Category Archives: Equipment

VA Snow Day

Last Sunday’s view of the backyard, complete with Jeremiah Johnson-style striking equipment:


Linked Resource: Customizing your Medicine Ball

I love using medicine balls with rope handles, but they can be expensive. Take a look at this excellent article by Ross Emamait, from the always interesting Blog on how to make your own own rope handles.

Customizing Your Medicine Ball

More Fun with Duct Tape: Proxy Weapons of Opportunity

In the previous post, I mentioned using padded “cell phones” and a padded bottle as simulated weapons of opportunity. These aids are very useful for rehearsing recognition and use of weapon-usable objects in the environment. Making these is pretty simple and very cheap:

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Help at the Push of a Button

This semester I agreed to teach a series of weekly self protection seminars for a women’s resource group on Ferrum College campus. Without going into too much detail here (more will follow in later posts), part of my planning for these included researching the contexts and scenarios in which violence against women tends to happen, as borne out by DOJ victimization and outcome stats and reviewing case reports. The incidence data, and conversations with friends of mine who have been victimized made it woefully clear that the “carry your keys in your hand” strategies, and “on the street/in a dark alley” conceptualizations of violence against women are pretty inadequate by themselves, because they only apply to a limited range of the situations in which a woman may find herself at risk . Since this seminar series is for college-aged women, I structured the program to explore the scenarios and types of assault that are created by social, interpersonal and predatory contexts. Continue reading

Get More Out of Your Chishi With Efficient Kinematics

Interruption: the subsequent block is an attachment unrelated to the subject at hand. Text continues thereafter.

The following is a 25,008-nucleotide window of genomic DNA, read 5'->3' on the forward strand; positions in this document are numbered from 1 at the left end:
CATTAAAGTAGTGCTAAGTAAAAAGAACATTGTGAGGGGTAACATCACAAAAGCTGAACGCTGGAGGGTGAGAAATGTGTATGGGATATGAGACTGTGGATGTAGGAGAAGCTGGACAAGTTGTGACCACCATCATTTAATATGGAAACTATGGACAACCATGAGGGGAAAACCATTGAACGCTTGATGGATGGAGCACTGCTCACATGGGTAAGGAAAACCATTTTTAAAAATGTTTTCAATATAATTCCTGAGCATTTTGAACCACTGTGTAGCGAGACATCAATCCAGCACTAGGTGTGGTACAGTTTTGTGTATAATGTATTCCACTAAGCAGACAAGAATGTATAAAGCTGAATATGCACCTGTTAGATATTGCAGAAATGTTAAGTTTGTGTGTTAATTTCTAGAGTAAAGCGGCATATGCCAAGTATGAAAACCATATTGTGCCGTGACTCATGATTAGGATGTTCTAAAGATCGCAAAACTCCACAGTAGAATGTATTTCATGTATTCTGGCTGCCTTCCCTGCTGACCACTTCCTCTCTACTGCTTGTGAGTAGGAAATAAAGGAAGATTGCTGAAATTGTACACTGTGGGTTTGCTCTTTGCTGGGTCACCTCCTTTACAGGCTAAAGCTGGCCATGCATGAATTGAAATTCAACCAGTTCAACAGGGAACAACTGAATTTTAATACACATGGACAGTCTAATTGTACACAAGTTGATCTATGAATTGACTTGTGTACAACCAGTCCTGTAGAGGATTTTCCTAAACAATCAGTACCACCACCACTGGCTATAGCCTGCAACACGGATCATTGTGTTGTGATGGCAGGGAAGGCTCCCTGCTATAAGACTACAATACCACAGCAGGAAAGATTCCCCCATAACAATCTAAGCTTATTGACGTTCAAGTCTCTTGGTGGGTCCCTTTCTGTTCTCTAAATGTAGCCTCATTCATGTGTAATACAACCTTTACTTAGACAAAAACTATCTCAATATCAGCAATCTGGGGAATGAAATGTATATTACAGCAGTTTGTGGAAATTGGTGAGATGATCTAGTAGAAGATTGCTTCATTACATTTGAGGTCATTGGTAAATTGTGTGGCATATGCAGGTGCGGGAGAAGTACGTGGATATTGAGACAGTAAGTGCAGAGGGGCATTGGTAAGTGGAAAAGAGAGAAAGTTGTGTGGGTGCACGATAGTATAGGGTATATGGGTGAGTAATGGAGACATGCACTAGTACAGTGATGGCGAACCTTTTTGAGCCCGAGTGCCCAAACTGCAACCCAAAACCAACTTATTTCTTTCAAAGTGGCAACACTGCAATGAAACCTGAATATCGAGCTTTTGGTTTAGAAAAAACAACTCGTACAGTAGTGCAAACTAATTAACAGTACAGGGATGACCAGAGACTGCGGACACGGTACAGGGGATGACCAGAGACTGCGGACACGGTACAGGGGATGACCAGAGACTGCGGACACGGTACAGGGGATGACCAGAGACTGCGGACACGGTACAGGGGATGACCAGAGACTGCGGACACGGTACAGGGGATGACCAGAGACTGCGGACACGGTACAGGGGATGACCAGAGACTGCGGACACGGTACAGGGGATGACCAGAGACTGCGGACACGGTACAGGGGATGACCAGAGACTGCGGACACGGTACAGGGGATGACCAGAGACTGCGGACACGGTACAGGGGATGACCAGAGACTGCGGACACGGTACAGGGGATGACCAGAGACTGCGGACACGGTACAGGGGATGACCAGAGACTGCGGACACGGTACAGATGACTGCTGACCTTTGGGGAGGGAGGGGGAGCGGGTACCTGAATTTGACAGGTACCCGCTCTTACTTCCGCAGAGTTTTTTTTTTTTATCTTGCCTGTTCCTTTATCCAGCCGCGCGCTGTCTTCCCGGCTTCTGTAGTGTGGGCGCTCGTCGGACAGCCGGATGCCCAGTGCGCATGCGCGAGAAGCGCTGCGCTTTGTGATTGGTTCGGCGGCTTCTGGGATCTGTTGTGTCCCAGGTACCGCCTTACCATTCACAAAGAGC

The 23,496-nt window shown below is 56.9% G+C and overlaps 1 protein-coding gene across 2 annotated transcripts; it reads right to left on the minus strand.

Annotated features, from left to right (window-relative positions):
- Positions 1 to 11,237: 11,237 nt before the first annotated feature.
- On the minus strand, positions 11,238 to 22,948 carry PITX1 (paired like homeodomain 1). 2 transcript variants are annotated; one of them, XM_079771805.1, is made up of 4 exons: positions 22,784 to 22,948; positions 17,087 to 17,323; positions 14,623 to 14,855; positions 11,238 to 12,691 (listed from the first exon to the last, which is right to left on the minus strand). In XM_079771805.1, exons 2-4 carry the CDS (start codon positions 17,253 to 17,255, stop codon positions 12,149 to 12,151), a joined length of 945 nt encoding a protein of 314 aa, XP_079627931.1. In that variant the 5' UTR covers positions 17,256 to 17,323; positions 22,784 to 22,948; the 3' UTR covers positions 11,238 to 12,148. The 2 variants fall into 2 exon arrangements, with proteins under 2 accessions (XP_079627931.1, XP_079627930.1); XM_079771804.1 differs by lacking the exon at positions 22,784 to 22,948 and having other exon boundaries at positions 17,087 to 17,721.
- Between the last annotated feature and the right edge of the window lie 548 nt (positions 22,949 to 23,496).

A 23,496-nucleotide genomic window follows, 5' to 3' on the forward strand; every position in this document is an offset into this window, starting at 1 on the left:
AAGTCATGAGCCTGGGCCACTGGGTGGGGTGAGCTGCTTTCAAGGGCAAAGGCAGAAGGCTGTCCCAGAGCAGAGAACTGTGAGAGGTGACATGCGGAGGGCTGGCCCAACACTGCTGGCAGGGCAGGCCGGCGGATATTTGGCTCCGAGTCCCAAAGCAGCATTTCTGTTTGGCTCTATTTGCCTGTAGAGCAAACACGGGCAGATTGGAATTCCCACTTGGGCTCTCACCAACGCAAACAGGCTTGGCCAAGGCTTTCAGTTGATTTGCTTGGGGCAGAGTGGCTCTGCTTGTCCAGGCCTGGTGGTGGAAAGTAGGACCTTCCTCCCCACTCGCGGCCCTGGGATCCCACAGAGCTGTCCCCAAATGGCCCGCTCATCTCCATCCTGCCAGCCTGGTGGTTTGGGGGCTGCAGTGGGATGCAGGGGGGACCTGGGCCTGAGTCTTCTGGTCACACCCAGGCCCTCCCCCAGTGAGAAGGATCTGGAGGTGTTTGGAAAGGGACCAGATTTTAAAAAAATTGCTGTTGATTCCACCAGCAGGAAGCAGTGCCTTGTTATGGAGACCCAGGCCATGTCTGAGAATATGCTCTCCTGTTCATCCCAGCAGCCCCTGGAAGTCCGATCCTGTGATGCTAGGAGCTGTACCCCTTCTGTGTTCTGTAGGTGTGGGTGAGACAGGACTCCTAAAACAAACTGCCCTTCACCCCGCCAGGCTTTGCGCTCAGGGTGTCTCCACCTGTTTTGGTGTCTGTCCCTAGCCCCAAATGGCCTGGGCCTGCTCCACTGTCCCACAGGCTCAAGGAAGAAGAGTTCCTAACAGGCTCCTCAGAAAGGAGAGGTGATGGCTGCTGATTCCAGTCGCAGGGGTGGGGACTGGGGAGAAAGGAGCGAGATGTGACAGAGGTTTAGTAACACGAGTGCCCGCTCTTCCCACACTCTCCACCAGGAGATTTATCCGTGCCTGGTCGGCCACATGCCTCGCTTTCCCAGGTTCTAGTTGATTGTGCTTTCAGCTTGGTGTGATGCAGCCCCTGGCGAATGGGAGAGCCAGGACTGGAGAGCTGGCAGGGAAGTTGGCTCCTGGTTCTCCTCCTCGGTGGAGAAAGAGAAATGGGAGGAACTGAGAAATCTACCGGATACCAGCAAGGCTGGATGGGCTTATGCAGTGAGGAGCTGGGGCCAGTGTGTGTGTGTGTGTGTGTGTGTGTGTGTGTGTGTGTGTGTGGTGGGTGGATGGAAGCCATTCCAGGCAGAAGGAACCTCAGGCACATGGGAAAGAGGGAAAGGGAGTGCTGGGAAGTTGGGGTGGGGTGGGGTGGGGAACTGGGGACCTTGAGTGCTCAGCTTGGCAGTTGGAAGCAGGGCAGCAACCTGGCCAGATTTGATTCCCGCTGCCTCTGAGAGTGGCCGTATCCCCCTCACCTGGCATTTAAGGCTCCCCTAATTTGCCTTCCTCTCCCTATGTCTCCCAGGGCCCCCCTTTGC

Back in the days when I identified myself as a karate practitioner, I enthusiastically pursued all forms of supplemental conditioning that I could find throughout the branches of the folk art. I spent a considerable amount of time researching, constructing and using various makiwara, kakiya, and weights according to the notes left by early authors such as Motobu, Funakoshi, Mabuni & Miyagi. Among these, the chishi soon became a favorite in my training regimens. The chishi is an example of a class of asymmetrical lever weights that can be found in physical culture around the world. “Indian Clubs” are another example of the concept, and Chinese martial arts may also include them in their conditioning methods (Kennedy & Guo, 2005). The early Okinawan karate culture discovered its utility as a training device, and several branches of karate adopted them as part of their “hojo undo”, or supplemental training.

Despite my enthusiasm for the chishi, my concurrent study of kinesiology eventually began to make me question the effects some of the traditional methods of usage, and my formal education in this field has only confirmed that some common practices are dangerous to the shoulder joint system.

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Quality Time With the Kakiya